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Storybird: Free digital storytelling

Over the next few weeks, I get the chance to spend a lot of time having conversations with teachers about integrating literacy into the social studies. Reading, writing, and communicating. ELA literacy standards. My C4 Framework. The NCSS Inquiry Arc.

I love these kinds of discussions. Teachers brainstorming and sharing ideas. Thinking and talking about effective strategies. Good times. So part of what I’ve been doing the last few days is exploring different tools that support literacy in the classroom. And today, one of my finds.


An online tool that encourages the creation of visual stories in seconds. It’s a simple idea that has attracted more than 5 million stories – making Storybird one of the world’s largest storytelling communities.

There are both illustrations and stories on Storybird that can help spark creativity. I like that this sort of online publishing makes students feel like “real authors.” As the teacher, you create classes, make assignments and lessons to engage your students, or you can simply allow student-directed writing time. There are three distinct writing formats – longform chapter book, picture book, poem – create endless possibilities for both you and your kids.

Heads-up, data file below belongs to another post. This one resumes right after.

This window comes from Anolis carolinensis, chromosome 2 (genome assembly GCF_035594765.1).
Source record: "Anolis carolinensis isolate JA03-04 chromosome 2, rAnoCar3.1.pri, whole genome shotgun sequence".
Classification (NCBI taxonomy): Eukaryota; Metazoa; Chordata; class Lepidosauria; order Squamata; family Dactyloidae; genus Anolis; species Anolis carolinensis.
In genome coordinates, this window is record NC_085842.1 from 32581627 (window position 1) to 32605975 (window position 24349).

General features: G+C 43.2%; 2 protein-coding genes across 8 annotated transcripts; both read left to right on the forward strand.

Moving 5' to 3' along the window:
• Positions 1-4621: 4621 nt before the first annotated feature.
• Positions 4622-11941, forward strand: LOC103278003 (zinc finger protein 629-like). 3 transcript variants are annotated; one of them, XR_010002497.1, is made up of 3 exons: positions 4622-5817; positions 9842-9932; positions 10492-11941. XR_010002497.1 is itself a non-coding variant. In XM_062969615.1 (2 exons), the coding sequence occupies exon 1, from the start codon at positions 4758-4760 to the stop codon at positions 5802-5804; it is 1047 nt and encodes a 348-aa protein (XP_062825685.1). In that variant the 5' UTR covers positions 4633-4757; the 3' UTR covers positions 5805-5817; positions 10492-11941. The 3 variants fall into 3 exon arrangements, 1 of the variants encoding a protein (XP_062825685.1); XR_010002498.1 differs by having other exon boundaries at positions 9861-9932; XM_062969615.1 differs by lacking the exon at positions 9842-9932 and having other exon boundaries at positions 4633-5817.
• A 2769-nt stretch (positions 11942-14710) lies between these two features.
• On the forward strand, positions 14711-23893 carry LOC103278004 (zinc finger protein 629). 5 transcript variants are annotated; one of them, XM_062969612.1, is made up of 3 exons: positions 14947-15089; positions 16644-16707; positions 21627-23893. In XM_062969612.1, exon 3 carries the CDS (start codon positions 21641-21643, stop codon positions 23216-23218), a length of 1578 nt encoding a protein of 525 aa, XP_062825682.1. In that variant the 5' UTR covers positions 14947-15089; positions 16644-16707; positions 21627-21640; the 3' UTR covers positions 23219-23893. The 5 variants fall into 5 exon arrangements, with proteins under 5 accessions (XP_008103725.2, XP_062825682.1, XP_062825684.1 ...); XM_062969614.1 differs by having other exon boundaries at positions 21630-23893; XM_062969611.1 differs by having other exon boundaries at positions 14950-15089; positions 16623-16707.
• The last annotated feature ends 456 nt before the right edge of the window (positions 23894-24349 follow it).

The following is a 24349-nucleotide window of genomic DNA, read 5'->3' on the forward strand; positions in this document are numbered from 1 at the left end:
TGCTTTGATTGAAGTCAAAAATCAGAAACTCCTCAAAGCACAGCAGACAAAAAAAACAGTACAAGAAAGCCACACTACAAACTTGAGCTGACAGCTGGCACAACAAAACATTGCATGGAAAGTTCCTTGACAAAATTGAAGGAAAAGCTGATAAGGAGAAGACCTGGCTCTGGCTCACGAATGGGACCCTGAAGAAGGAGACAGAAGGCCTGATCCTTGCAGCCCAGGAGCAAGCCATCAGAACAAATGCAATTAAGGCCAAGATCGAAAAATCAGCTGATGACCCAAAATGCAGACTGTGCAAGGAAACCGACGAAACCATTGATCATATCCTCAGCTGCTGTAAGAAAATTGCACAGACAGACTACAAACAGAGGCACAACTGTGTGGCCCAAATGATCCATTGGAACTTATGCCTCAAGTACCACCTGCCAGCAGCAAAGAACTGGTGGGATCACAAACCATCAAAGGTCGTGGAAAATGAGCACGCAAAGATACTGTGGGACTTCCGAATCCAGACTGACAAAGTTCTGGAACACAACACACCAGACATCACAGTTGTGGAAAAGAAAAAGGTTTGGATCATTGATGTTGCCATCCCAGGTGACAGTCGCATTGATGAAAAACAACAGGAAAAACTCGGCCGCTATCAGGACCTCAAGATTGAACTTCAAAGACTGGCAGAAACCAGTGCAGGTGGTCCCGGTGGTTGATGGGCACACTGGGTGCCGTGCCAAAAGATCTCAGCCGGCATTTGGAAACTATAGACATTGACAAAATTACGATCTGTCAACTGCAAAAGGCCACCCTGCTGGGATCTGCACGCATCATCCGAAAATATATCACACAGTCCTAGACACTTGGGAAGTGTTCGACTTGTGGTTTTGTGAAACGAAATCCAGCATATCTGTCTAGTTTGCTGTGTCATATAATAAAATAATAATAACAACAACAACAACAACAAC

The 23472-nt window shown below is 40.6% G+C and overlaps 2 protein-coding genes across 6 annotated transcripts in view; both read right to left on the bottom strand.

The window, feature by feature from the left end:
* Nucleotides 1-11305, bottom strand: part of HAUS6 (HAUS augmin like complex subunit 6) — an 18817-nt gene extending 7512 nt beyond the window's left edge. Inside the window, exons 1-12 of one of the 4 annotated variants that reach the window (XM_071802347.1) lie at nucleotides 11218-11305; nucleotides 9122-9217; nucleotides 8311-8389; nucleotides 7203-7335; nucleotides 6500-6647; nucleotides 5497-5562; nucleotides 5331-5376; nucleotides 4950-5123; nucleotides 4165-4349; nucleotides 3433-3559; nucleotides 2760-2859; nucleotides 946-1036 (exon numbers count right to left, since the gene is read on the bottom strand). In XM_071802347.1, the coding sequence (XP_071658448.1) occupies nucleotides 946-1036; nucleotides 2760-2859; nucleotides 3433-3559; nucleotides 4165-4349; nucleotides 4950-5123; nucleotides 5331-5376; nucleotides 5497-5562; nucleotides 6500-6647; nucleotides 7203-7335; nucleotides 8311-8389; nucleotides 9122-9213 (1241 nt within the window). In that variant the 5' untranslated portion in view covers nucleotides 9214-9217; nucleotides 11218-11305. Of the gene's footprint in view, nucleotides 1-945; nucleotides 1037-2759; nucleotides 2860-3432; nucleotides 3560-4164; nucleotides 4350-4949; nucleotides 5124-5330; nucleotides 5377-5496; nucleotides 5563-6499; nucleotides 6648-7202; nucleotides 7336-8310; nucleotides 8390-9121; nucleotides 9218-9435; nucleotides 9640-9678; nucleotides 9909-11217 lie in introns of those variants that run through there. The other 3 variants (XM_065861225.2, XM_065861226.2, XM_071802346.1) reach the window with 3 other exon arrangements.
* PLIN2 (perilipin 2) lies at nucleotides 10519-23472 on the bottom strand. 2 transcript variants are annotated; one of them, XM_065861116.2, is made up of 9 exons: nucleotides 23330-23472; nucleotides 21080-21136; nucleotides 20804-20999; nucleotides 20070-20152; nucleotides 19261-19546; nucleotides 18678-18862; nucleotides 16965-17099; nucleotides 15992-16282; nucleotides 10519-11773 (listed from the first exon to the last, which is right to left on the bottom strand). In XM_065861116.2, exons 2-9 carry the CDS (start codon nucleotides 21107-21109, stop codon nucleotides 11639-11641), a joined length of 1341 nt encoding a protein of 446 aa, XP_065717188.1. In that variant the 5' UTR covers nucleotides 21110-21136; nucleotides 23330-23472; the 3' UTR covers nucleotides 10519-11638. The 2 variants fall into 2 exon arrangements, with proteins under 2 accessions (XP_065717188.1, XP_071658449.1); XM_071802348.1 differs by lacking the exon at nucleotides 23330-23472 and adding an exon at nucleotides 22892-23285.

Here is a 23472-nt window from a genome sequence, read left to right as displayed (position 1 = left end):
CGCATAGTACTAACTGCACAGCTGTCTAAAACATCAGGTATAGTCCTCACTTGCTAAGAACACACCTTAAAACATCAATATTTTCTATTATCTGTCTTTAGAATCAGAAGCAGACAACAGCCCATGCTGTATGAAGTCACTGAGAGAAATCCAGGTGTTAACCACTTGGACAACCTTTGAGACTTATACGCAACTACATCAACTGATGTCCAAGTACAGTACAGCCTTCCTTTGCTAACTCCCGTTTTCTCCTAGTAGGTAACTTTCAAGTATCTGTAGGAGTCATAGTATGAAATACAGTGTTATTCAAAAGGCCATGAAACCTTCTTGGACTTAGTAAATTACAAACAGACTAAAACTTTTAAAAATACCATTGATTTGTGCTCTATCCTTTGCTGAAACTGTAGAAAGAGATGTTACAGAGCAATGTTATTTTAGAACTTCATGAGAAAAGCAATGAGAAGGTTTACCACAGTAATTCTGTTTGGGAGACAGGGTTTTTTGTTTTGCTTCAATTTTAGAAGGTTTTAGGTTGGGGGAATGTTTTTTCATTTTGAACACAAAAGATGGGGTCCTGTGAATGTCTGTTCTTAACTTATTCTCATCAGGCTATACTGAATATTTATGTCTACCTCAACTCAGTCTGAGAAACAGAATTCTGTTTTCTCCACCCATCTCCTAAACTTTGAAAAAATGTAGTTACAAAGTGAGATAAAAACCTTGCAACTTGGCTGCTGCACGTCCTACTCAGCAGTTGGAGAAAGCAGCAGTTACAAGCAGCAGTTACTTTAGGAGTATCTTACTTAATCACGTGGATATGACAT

With the Storybird educator account, student privacy is protected and social interactions are classroom-contained. Monitoring student activity and work is easy. Students can read and comment on each other’s work within a private and safe environment.

Use Storybird to align assignments with your school’s teaching standards or classroom curriculum needs. It’s easy to auto-generate student accounts, create assignments, and give formative feedback from the Storybird Studio dashboard. You and your kids also have to opportunity to follow other users, liking and sharing stories.

The creation tool is very basic with drag and drop / point and click features that’s easy to use.

storybird 1

I see this tool working best with K-8 but I’m curious what middle school and high school teachers might do with this.

And I’ll be honest. It’s new to me. I haven’t used it with kids. And I haven’t upgraded to the Premium version. But it looks like there is a ton of potential here. Some brave soul needs to jump in, give it a try, and let us know what they think.


One Comment Post a comment
  1. Reblogged this on dakasite.

    February 3, 2015

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